Christmas Eve Closing

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As your financial advising team, we recommend that you act on your three day right of recession and rescind the mortgage you entered into with Mr. Sullivan at Ameriquest on December 24, 2002. We feel that the option recommended by Tim Sullivan is not in your best interest. Our analysis shows that your current mortgage is more financially stable and includes lower risk. You currently have a 30 year fixed mortgage of 7.25%, which is below current par 30 year fixed rates for subprime borrowers (currently estimated at 8.08%). Below is our analysis on your situation supporting the reasons for our recommendation. We understand that the surface savings with the Ameriquest loan are appealing, but we believe you are not benefiting financially with the new mortgage.

Home Value:
Per Tim Sullivan the home is now worth $230K. However, there is no evidence of an appraisal. We would advise that you have a certified appraiser appraise the home to find the true market value. Based on the information in Exhibit 1, the median home prices increased by 20% from 2001 to 2002 in Lawrence. Given that you purchased the home in 2001 for $157,900 including a 20% increase, the home value would be $189,584. Unless significant improvements have been to the property, it would be highly unlikely that the value increased 46% to $230,000. Without an appraisal, I would take the conservative approach that the home value is no more than $189,584. Furthermore, looking at historical home prices from 1988, home prices have increased by about 3% per year, with fluctuations in individual years. We believe that you should not believe that the home values would continue to increase at 20% per year. Therefore, continuing to borrow against the equity to pay down other debt is not advisable.

Underwriting Criteria:
Historically, loan officers have used the Five C’s to determine the type of loan the borrower could qualify for. These are items that determine if a borrower will qualify, and does not determine how much the borrower can afford. 1.)Collateral: This refers the amount of money borrowed versus the value of the home purchased, and is referred to as Loan to Value ratio. Please see Exhibit 2, which shows the calculation of the loan to value for your home. We calculated based on the give value of $230K as well as the conservative value of $189K. With the $230K value, your loan to value is 90%, and with the $189K value to the loan to value is 109%. In both cases, you would be considered high-risk. 2.)Credit/Character: This is based on your FICO score and credit report. Typically, a FICO score above 630 would be considered prime, and scores below 620 would be subprime. When you originally purchased the home in March of 2001, you had a FICO score of 630, and Tim Sullivan has now classified you as subprime, meaning below 620. However, we would argue that your credit score has increased from March 2001. You have not had any missed payments and are still continuing to pay all debts on a regular basis. 3.)Capacity: Determined by the debt to income ratio. An acceptable debt to income is 36%, and a ratio higher than 40% requires extenuating circumstances and excellent credit. After our analysis, your debt to income ratio is approximately 47.6%, which puts you outside of the acceptable range given your current situation and credit score. See Exhibit 3 for Calculation. 4.)Capital: This refers to how much stake you have in the house, either in down payments or accumulated equity. Given the conservative appraisal, you would not have any equity in the home and only about 10% with the $230K value. This would cause you to be more high-risk. 5.)Conditions: This is what the loan or refinance is being used for. In your case you are refinancing to pay down other debt including credit cards and HELOC loan.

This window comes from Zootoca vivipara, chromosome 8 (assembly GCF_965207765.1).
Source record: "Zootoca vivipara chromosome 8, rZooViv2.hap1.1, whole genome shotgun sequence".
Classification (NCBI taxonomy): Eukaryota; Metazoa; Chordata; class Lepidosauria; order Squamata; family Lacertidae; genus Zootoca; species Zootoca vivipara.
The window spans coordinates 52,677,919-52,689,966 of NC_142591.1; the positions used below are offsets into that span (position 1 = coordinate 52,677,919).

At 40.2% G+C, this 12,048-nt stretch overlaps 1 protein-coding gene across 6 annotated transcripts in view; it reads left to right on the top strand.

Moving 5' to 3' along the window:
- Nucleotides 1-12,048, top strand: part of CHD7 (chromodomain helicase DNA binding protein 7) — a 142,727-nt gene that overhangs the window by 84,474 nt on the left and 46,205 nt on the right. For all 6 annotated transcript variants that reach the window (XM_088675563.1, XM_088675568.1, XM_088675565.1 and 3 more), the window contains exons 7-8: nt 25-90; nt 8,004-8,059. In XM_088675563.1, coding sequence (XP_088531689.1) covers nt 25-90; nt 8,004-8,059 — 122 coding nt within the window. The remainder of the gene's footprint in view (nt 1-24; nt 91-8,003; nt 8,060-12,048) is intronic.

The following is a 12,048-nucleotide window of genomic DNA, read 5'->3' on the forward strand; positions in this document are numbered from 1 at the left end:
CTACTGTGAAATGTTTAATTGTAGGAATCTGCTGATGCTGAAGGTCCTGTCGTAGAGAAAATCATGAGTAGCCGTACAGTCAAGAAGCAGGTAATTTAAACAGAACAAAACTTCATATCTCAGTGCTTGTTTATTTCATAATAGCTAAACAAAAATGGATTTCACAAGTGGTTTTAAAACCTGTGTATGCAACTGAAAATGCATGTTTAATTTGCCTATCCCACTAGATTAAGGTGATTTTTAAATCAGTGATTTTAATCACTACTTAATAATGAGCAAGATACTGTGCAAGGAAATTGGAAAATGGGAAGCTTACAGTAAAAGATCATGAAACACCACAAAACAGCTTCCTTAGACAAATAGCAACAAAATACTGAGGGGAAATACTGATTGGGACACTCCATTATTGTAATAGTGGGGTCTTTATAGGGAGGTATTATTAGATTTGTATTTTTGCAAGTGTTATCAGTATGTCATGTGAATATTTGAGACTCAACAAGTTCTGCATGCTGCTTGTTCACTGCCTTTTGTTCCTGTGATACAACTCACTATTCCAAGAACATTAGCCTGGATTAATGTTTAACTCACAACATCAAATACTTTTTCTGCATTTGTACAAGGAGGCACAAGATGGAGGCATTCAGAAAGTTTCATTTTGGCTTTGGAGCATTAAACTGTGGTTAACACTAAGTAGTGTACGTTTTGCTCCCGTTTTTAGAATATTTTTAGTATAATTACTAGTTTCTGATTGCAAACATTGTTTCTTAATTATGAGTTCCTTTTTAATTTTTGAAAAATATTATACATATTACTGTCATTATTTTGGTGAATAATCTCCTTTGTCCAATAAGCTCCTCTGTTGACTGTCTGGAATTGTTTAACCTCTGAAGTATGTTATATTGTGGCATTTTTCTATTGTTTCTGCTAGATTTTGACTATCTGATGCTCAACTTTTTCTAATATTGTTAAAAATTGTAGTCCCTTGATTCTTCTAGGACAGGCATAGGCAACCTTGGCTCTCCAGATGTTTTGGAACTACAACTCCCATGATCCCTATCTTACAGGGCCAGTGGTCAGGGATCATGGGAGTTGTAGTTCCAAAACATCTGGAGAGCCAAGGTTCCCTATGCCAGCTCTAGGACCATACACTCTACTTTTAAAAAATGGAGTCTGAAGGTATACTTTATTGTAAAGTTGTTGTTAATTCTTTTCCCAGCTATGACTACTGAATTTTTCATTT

You are currently in a prime mortgage situation with a fixed rate. Based on the criteria above and the Ameriquest mortgage moves...
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